Indian boxers have been cleared of any doping violation by the Commonwealth Games Federation (CGF), and the only punishment handed out is a gentle slap on the wrist for a young doctor for an infringement of the Games' 'no-needle' policy.
Chairman Richard Powers (Canada), David Harry (Guernsey) and Patrick Fepuleai (Samoa) decided that a strong written reprimand be issued to Dr Amol Patil, the Indian boxing team's physician and scientific adviser, for breaching the strict 'no-needle' policy by leaving the needles unsecured in his room. "The needles in question were not disposed of until he had made two trips to the Polyclinic," the CGF said in a statement.
Patil can consider himself fortunate that the court took a lenient view of his not filing the requisite Injection Declaration Form after injecting a vitamin shot to a boxer who was reportedly unwell. It accepted his plea that he had sent an e-mail to the CGF Medical Commission, but didn't take note of the timeline — that it was done only after the needles were discovered and an enquiry was made.
Clearly, Messrs Powers, Harry and Fepuleai went by the rulebook in arriving at their decision: That Patil hadn't breached the clause that demanded that an Injection Declaration Form be submitted to the CGF Medical Commission. And now they would never know if the young doctor intended to send an e-mail at all. Clearly, his e-mail was sent after investigations had started into the breach.
It is curious that the Federation Court accepted the IOA's plea that the 326-member contingent had only two doctors and a physiotherapist (when in fact the IOA list on its website has as many as 15 physios). It also took note of the fact that both doctors were first-timers at the Commonwealth Games.
Patil, who completed a post-graduate diploma in sports medicine from NIS as recently as 2016, and who took up a position with the Boxing Federation of India last year, must be a relieved man. Or so it seemed as he made it to the IOA office in the Games Village after the verdict was delivered and posed for photographs with secretary (Sports) Rahul Bhatnagar.
Less than a couple of hours after being reprimanded, Patil was driven to the penumbra by the emergence of a letter written by Saina Nehwal addressed to IOA secretary-general Rajeev Mehta, threatening against participating at the Games if her father wasn't given an accreditation that would secure him a bed at the Games Village.
And yet, it's unlikely that he will ever again give an athlete an injection without keeping a bin at hand for immediate and correct disposal of the needle and syringe. It can only be hoped that this will go down as a crucial lesson for the younger crop of sports medicine doctors, eager as they are to be a part of the burgeoning sports industry in the country.
As for the IOA, it remains to be seen if it steps in and takes decisive action against the personnel involved in the needless drama — Patil, men's boxing coach Santiago Nevia and team manager Ajay Narang. The first two clearly breached the 'no-needle' policy of the CGF. And the latter sought to mislead everyone with an outrageous holier-than-thou excuse.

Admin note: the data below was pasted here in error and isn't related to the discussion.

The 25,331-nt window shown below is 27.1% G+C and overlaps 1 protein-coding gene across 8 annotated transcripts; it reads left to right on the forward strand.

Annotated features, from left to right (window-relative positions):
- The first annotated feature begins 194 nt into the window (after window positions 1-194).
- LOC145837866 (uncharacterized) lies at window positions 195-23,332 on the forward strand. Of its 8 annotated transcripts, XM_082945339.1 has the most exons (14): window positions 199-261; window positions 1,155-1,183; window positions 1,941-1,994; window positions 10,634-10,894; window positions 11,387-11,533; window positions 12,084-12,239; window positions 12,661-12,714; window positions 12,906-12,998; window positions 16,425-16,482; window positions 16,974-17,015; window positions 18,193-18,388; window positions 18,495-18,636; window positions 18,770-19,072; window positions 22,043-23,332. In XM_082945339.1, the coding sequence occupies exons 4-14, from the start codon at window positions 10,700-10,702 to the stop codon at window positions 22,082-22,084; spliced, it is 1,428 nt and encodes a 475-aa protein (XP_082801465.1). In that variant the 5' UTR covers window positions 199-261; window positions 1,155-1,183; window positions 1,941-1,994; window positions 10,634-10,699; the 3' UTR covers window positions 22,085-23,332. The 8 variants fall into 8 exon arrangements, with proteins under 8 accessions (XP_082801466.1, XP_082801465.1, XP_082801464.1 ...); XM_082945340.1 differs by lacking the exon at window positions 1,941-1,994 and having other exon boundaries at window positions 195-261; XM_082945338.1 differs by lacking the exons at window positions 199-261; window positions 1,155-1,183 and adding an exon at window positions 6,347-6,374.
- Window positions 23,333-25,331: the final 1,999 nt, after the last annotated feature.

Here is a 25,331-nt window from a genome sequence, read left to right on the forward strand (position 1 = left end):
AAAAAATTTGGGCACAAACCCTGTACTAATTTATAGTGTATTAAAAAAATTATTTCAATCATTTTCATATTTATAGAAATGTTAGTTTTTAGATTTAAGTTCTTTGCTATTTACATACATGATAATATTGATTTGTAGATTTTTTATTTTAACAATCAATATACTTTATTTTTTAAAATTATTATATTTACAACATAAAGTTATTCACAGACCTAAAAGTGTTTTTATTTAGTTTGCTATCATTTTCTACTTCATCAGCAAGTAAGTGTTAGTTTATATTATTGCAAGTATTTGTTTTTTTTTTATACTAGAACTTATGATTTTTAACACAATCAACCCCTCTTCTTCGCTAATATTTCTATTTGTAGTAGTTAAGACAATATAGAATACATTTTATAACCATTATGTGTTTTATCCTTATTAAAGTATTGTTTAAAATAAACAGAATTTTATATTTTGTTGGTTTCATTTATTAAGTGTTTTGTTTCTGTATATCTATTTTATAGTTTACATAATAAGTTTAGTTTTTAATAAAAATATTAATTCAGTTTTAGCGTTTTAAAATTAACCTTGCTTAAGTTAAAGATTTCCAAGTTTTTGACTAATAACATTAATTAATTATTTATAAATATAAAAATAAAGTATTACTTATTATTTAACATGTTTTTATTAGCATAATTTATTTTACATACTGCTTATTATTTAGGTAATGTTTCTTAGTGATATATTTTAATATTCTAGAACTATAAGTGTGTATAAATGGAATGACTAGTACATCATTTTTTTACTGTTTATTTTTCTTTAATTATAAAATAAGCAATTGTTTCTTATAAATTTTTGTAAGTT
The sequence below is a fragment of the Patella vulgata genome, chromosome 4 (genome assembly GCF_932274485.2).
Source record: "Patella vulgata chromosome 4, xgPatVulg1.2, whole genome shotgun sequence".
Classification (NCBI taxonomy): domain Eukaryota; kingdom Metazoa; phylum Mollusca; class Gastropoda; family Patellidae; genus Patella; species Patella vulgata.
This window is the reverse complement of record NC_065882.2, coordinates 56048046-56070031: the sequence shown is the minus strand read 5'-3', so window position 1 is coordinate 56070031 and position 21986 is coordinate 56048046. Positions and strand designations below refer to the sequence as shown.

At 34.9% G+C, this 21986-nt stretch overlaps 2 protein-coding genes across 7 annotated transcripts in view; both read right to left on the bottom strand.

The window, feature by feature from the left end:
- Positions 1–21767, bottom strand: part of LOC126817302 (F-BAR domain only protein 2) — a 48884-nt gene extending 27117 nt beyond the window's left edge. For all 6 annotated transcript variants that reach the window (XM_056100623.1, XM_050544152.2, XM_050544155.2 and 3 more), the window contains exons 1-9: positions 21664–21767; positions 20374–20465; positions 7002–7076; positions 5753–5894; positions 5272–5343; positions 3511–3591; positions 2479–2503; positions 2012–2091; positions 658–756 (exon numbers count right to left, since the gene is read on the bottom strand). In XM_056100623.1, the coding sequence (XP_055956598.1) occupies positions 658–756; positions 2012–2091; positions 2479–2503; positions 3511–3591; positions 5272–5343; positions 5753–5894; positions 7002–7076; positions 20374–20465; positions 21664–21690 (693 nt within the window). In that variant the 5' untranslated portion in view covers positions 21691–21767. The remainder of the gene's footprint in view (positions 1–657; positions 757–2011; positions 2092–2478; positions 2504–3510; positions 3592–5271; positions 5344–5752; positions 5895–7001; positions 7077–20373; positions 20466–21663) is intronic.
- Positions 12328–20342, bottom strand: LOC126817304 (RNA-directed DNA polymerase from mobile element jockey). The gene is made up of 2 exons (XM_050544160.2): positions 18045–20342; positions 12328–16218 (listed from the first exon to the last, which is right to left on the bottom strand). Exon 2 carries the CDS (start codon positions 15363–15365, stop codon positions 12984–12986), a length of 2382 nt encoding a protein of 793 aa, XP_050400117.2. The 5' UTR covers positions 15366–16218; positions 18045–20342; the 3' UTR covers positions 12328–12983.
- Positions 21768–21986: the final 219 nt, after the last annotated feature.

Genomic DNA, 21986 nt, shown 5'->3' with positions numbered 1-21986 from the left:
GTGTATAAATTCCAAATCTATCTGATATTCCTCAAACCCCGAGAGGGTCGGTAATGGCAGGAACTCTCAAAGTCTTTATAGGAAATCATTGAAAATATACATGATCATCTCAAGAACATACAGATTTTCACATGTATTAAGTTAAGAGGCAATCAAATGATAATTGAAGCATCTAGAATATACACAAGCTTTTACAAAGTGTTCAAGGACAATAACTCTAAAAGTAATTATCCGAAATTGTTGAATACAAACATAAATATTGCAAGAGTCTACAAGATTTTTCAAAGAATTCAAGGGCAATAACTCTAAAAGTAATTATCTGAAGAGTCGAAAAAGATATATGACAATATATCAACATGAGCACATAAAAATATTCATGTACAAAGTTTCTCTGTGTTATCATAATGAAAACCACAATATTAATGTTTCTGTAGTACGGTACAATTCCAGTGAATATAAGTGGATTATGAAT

It's a moot question to ask whether the IOA should let the doctor continue on his assignment. After all, he first breached the 'no-needle' policy by not disposing the needles in the manner prescribed, and then disposed them in a water bottle and placed it in a bin. Moreover, Patil's actions brought further scrutiny on the Indian contingent and impacted its preparations as well.
Nevia, the boxing team's high performance manager, would have approved the injection to the boxer. After all, he acknowledged to the host broadcaster Channel 7 that Patil had indeed used the needles to inject multivitamins into a purportedly ill boxer. The experienced Nevia appears to not have reminded Patil that he needed to comply with the 'no-needle' policy.
Perhaps the most serious issue that it needs to consider is whether contingent manager Ajay Narang should remain in Gold Coast. He was quoted by an AFP report as saying that as a good citizen, he was responsible for turning in the bottle with the syringe to the CGF Medical Commission officials and that it had nothing to do with the Indian contingent.
As an Asian Sailing Federation official, he would have known that he is as culpable as the young doctor and the Swedish high performance coach. And it would only be appropriate if IOA relieves him of his duties with the contingent in Gold Coast. But yes, this is a futile wish to nurse since IOA's only public response to the whole saga was a post on Twitter.
That tweet was an expression of relief that there was no doping charge laid against India. It also put out an assurance that there would be no further infractions of CGF's policies and directed national sports federations to comply strictly with the 'no-needle' policy. And it thanked Boxing Federation of India (BFI) president Ajay Singh for his cooperation in resolving the issue.
And yes, the IOA's track record is abysmal, and as expected, it pointed at the reprimand for the doctor and swept all else under the carpet. It would hope that a flurry of medals will engulf the controversies. Yet, if it does some soul-searching, it may ensure that like player selection, official appointments are also done with well-defined yardsticks for future assignments.
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Updated Date: Apr 04, 2018 10:21:33 IST